Alarmingly, water resources in the Arab countries are not enough for use. The reason being that approximately 1% of the world’s renewable fresh water are recorded in these countries and almost 2/3 of the water resources are originated from non-Arab countries [58] . Among the challenges facing MENA region countries such as climate change, water scarcity and related problems, assorted measures have been mentioned to address the worrying menace. The MENA region countries need to intensify the strategies according to National Water Resources Plan (NWRP). Though some of the measures are undertaken by the government, most of them are supported by organisations, agencies and foundations in the area of training, expertise and financial support for water project. Thesemeasures provide increase environmental health outcomes and help improve the MENA region countries virtual water import balance. There are a lot of water projects going on in the MENA-Regions such as the World Bank supported projects and these projects have proven to be very effective.

First, the World Bank (WB) project restored the basic water supply and sanitation services in Iraq. In 2009, the WB projecthas helped to significantly reduce the number of Iraqis in Baghdad who did not have access to clean water. Second, Taiz in Yemen investment in flood control structures has led to the reduction of the number of deaths per year, an average of six people per year to zero, an increase in land. Additionally, property and infrastructure damages in Taiz because of the flood were reduced which also cut down the cost of maintaining public service particularly water and sewer networks. Finally, Egypt is improving irrigated agriculture management in terms of water use efficiency and service and that has led to the sustained improvement of civil works contracts and institutional reform in 2015. In the irrigation sector, the progress made regarding devolution of irrigation management responsibilities from a centrally managed system to a participatory and community-based water user organisations (WUOs) is encouraging.As noted in (Table 1), some of these coping mechanisms are not peculiar to MENA region countries but are also found elsewhere where there is water stress [1] [25] [26] . Table 2 shows some additional adaptive measures that are relevant for MENA region countries in two distinct areas such as agriculture sectors and policy makers.

10. Conclusions

The pertinent issues in the MENA region countries in relation to climate change impact and water scarcity are understood. This article further discussed some important activities that put stress on water resource or led to environmental water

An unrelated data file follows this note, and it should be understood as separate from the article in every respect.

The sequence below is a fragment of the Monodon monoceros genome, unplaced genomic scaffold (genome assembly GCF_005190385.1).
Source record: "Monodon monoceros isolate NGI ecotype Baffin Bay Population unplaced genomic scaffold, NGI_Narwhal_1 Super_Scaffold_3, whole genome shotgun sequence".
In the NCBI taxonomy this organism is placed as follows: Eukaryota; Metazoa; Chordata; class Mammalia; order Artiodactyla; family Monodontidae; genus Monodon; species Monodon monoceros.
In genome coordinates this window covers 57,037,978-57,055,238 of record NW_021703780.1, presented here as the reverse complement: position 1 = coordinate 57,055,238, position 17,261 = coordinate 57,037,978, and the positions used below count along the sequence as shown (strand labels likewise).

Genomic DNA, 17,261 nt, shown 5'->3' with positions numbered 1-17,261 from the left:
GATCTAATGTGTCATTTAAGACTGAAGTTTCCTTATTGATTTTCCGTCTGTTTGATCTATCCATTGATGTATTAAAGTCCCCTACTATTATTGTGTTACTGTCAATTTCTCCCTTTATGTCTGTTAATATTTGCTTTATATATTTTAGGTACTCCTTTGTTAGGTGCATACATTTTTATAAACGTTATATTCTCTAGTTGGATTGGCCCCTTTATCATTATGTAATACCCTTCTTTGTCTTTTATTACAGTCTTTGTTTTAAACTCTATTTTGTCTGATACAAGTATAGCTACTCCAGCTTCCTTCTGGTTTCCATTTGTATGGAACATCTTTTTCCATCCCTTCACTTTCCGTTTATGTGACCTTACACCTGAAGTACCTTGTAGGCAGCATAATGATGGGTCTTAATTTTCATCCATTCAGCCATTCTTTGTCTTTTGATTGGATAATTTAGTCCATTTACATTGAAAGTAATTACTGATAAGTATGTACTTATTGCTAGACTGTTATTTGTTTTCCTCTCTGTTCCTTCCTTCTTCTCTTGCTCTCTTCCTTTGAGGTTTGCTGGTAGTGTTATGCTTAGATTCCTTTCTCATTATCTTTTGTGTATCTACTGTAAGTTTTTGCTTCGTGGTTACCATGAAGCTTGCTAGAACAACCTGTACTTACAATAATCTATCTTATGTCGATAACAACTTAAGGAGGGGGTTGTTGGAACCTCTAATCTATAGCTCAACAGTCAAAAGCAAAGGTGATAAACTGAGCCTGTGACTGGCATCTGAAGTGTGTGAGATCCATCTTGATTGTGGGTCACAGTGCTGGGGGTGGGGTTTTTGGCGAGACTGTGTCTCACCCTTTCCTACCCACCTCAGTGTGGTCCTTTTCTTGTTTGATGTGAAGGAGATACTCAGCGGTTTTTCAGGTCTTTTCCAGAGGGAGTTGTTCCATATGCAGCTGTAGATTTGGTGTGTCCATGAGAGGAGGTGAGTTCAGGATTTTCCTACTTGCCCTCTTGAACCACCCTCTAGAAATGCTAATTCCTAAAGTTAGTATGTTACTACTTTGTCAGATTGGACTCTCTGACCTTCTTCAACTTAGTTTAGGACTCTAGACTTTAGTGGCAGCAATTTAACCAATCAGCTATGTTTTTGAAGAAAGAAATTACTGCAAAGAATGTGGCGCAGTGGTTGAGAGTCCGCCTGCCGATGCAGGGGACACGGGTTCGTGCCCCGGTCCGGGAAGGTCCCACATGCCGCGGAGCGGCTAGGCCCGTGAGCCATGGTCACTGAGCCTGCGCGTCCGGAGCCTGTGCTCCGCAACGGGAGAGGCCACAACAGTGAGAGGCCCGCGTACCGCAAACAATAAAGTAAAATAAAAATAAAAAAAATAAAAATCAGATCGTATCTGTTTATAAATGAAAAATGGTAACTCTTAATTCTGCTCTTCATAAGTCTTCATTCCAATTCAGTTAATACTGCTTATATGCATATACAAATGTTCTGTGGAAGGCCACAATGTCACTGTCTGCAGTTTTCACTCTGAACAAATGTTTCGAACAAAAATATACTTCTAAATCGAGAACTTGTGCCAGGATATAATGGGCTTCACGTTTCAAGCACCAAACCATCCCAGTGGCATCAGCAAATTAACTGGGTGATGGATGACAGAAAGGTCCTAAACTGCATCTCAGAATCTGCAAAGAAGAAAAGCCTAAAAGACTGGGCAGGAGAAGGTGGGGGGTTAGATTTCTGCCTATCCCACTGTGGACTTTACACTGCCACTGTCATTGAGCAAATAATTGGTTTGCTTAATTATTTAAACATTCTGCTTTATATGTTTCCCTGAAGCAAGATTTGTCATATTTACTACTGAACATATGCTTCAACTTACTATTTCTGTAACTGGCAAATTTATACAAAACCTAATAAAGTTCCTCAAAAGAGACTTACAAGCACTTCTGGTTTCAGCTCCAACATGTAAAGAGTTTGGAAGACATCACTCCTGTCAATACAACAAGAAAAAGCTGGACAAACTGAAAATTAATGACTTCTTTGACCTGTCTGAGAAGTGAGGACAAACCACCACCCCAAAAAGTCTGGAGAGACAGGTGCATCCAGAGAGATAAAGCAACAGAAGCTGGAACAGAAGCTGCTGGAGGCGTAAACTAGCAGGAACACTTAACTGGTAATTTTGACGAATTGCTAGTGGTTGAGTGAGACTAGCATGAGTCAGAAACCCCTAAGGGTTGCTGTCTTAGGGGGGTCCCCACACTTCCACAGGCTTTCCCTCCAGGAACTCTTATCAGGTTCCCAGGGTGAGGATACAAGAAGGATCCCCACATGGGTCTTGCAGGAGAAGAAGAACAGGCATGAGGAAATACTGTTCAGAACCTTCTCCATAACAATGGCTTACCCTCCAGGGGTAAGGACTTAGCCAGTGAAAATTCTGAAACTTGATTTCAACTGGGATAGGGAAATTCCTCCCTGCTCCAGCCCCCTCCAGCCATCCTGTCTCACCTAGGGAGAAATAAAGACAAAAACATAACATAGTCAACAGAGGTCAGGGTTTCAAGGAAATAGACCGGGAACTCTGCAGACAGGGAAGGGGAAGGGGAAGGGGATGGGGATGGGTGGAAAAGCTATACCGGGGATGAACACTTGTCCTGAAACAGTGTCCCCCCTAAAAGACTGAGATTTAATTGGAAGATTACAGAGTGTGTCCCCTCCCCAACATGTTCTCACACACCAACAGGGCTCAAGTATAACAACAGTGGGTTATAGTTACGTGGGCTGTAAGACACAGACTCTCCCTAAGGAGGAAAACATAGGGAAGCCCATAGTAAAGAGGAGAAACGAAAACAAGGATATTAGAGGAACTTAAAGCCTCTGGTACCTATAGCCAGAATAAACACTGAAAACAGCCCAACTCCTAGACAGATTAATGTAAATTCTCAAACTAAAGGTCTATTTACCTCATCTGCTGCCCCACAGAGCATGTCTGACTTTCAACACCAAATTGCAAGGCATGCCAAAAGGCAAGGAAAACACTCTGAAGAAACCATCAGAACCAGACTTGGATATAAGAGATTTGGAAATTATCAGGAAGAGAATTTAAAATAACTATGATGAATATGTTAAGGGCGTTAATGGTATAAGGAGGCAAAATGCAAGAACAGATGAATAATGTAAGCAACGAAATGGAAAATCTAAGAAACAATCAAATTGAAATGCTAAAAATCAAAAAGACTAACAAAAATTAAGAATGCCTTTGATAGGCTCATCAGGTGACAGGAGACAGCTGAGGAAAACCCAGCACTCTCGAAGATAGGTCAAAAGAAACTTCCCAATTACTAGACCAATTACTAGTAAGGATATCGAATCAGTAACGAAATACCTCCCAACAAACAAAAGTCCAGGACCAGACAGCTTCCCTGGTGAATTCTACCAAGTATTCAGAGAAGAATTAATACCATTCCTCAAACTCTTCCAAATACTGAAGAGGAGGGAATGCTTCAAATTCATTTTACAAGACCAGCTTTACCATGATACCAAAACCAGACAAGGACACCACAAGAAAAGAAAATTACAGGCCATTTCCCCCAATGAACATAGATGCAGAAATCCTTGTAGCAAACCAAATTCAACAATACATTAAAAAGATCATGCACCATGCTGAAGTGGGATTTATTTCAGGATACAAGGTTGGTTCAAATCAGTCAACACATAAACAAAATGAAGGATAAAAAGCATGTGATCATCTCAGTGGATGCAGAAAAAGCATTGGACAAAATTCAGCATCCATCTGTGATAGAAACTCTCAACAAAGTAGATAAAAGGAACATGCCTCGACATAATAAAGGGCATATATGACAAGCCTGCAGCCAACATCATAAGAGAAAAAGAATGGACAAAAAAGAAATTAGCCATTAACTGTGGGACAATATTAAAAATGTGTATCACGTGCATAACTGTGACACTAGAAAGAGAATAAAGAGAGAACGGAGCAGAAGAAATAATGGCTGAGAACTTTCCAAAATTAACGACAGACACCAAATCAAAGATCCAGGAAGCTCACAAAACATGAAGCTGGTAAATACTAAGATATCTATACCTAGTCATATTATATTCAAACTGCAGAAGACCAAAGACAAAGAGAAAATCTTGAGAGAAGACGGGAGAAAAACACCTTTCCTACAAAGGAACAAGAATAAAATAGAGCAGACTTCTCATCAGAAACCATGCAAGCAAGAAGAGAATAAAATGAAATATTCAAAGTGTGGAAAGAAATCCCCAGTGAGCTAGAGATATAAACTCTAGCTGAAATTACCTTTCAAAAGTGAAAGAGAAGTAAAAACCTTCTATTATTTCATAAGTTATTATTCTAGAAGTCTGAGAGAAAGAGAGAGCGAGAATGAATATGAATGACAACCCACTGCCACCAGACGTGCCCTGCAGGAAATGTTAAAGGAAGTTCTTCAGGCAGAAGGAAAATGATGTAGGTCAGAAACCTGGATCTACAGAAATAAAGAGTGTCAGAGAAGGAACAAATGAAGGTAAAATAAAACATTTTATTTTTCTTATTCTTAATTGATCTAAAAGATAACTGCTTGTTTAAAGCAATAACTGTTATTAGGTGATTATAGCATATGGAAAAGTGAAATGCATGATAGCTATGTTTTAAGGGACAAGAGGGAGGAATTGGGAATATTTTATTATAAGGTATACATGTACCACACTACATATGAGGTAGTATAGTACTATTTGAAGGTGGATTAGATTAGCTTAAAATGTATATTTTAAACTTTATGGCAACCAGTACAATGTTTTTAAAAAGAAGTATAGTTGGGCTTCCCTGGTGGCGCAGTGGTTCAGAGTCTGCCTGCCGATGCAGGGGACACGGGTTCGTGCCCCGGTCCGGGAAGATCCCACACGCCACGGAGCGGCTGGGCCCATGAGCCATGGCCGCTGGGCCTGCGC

Table 2. Additional adaptation measures.

scarcity. However, this article also provided brief argumentations that lacks of implementation of environmental water scarcity measures are hindering sustai- nable development, particularly the MENA region countries. Some important adaptation measures regarding water scarcity in MENA region countries were identified. The adaptation measures are dependent on the feasibility or technical capability of the country to adapt. The governments should support adaptive mea- sures at the local level to address water scarcity problem and ensure such measure target populations that are likely to feel the impacts.

Lastly, the issue of water scarcity is receiving increased attention from policymakers in the midst of climate change. FAO has produced agriculture water withdrawal maps showing areas with excessive water withdrawn for the purposes of irrigated agriculture, however, there is no map describing and showing areas that are experiencing environmental water scarcity. The current maps available online help to identify water stress areas and depict the distribution of water withdrawn for agriculture. But will the current map help us to see the polluted areas, or do we need a new map to show polluted hotspot areas that trigger environmental water scarcity? In the light of future research work, we recommend that a new map is relevant to show polluted areas, particularly MENA region.

Acknowledgements

The authors would like to acknowledge Michel Venne, Brandenburgische Technische Universität Cottbus-Senftenberg, who read the entire manuscript. The authors are grateful to the anonymous reviewers for their comments and suggestions that shaped the work.

Author Contributions

The authors contributed immensely towards the preparation and interpretation of this paper and approved the final version of the manuscript.

Conflicts of Interest

The authors declare no conflict of interest.

Conflicts of Interest

The authors declare no conflicts of interest.

Cite this paper

Ibrahim, B. and Mensah, H. (2017) Linking Environmental Water Scarcity and Options for Adaptation in the MENA Region. Journal of Water Resource and Protection, 9, 378-392. doi: 10.4236/jwarp.2017.94025.